No Split Developing Among GOP on Tax Cuts

No Split Developing Among GOP on Tax Cuts

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Recently on Capital Exchange, Larry Haas and Stan Collender argued about whether there’s a split developing among Republicans over the idea that big tax cuts are too costly to the budget deficit. Larry cites criticism of the Obama-GOP tax deal by potential GOP presidential contenders Mitt Romney, Sarah Palin and Rep. Mike Pence, R-Ind.

Stan pooh-poohed Larry’s idea that the GOP is split in any serious way over tax cuts, arguing that whatever disagreement there might be is virtually always resolved in favor of the tax-cutters, and that there’s no sign that this dynamic has changed.

I wish Larry was right about this, but he’s wrong. Stan is correct. Larry apparently didn’t read all the way through those critical statements by Palin, Romney and Pence. If he had, he’d see that while each of them paid lip service to deficit worries, their real concern was not that the tax cuts drove up the deficit, but that extending the Bush tax cuts for two years wasn’t enough. All three want the tax cuts extended permanently, regardless of the deficit implications, which are stupendous.

Here’s the money quote from Romney’s piece in USA TODAY: “The future for taxes has been left up in the air. And uncertainty is not a friend of investment, growth and job creation. … in 2013, unless Congress acts again, rates will increase dramatically.”

Yes, Romney claims to be worried about the deficit: “The total package will cost nearly $1 trillion, resulting in substantial new borrowing at a time when we are already drowning in red ink.” But this is incoherent. If Romney had his way in extending the Bush tax cuts forever, the 10-year cost of that piece of the deal alone would be $4 trillion.  He never even tries to resolve this obvious disconnect.

Romney’s deficit concern is that the deal spends $56. 5 billion to extend unemployment benefits for 13 months without paying for it: “The deal is sacrificing the bedrock Republican principle that new expenditures be paid for with offsetting budget cuts.”

And the payroll tax cut would go only to workers, not to their employers. “By refusing to lower the cost of hiring a new employee, [Obama] fails to encourage what the American people want even more than lower taxes — more good jobs. Like the income tax deal, the payroll tax deal will add to the deficit.” Yes, it’s arguable that the payroll tax cut should have been given to employers as well, but wouldn’t that make the deficit even bigger? Which is it?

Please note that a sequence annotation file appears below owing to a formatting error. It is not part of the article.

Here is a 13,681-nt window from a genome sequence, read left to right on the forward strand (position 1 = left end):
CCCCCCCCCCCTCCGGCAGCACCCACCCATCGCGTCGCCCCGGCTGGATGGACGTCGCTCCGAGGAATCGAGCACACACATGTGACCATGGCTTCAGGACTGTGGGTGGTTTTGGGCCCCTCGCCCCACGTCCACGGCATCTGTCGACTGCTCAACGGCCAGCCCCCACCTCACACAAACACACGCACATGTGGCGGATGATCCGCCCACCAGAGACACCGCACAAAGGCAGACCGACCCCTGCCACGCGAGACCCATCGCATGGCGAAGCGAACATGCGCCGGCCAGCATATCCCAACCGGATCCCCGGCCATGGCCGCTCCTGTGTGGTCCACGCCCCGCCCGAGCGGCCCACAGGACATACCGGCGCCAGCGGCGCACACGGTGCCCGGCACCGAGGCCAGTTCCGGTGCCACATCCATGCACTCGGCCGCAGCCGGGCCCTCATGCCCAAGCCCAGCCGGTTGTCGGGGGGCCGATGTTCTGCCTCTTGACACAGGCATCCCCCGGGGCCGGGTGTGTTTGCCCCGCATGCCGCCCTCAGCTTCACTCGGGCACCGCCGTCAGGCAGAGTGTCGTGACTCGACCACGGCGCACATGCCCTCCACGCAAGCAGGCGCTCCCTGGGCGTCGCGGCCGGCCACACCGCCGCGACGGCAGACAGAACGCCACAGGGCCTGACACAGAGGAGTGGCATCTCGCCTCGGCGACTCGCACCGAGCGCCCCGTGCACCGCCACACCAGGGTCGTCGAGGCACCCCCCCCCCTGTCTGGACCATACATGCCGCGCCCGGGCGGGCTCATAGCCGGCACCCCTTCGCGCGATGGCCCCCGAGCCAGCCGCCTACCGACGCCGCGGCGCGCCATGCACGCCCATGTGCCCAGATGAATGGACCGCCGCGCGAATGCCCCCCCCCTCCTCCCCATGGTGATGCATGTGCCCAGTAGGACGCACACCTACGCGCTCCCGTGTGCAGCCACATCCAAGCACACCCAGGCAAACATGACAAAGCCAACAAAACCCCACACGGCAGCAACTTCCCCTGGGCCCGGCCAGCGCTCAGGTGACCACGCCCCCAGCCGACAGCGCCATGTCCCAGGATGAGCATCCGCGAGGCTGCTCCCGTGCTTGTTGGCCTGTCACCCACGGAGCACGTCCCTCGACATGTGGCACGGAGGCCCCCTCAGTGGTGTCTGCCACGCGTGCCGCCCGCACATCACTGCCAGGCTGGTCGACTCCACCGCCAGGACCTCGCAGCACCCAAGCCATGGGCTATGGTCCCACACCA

I’ll spare readers similar quotes from Palin (on ABC News) and Pence (on the House floor) because they’re similar or identical. The logic here is that some things are bad because they add to the deficit (un-offset unemployment benefits, payroll tax cuts for workers only) but that other things that balloon the deficit (extending all the Bush tax cuts in perpetuity, cutting the payroll tax for employers) are fine.

The unstated premise is that tax cuts pay for themselves, the bedrock delusion that has persuaded Republicans that reducing taxes, no matter how much, just doesn’t count when it comes to the deficit. I wish I could agree with Larry that this has changed, but Romney, Palin and Pence are telling us as plainly as they can that it has not.

Where Larry has a legitimate reason for at least a shred of optimism is that three Republican senators risked excommunication by backing the Obama deficit commission’s proposal for getting the debt under control, which included raising tax revenues. Bravo to GOP Sens. Tom Coburn of Oklahoma, Mike Crapo of Idaho, and the retiring Judd Gregg of New Hampshire – but those three spent months realistically confronting the options and were much likelier than most of their colleagues to abandon the endlessly recited talking point that the only way to cut the deficit is by cutting spending.

If there were only a way to lock the entire Congress in a room for six months for a private discussion about budget reality, maybe there’d be a way to get past both sides’ reflexive insistence on not raising taxes or cutting entitlements.

Finally, Larry cherry-picks a few historical instances of GOP tax increases, but in my view he draws the wrong lesson from both. In 1990, then-President Bush reneged on his no-new-taxes pledge and made a deal with the Democratic congressional majority for a serious package of spending cuts and tax increases that A) empowered Republicans who opposed it, led by Rep. Newt Gingrich, R-Ga.; and B) helped destroy Bush’s GOP support and turn him into ex-President Bush. The lesson from that episode for Republicans was never to compromise on taxes.

I think Larry similarly misreads the message of President Reagan’s enormous tax increase in 1982, which fell heavily on business and was designed to claw back some of the excess tax-cutting of 1981, when Republicans and Democrats got into a bidding war to make the tax cuts as ruinously large as possible, with zero regard for the deficit.

For one thing, Reagan had crucial help from then Sen. Majority Leader Bob Dole, R-Kan., who showed courage repeatedly in the 1980s in tackling the deficit. For another, Reagan was a genius at stating his principles, abandoning those principles to cut a responsible deal, and then acting as if he’d never changed his mind at all. The difference between Larry and me on this question is that he can apparently imagine a Romney, Palin or Pence backing a significant tax increase as part of a deficit-reduction plan and getting help to pass it from Senate Minority Leader Mitch McConnell, R-Ky. I just can’t.

George Hager is a member of the USA Today editorial board.

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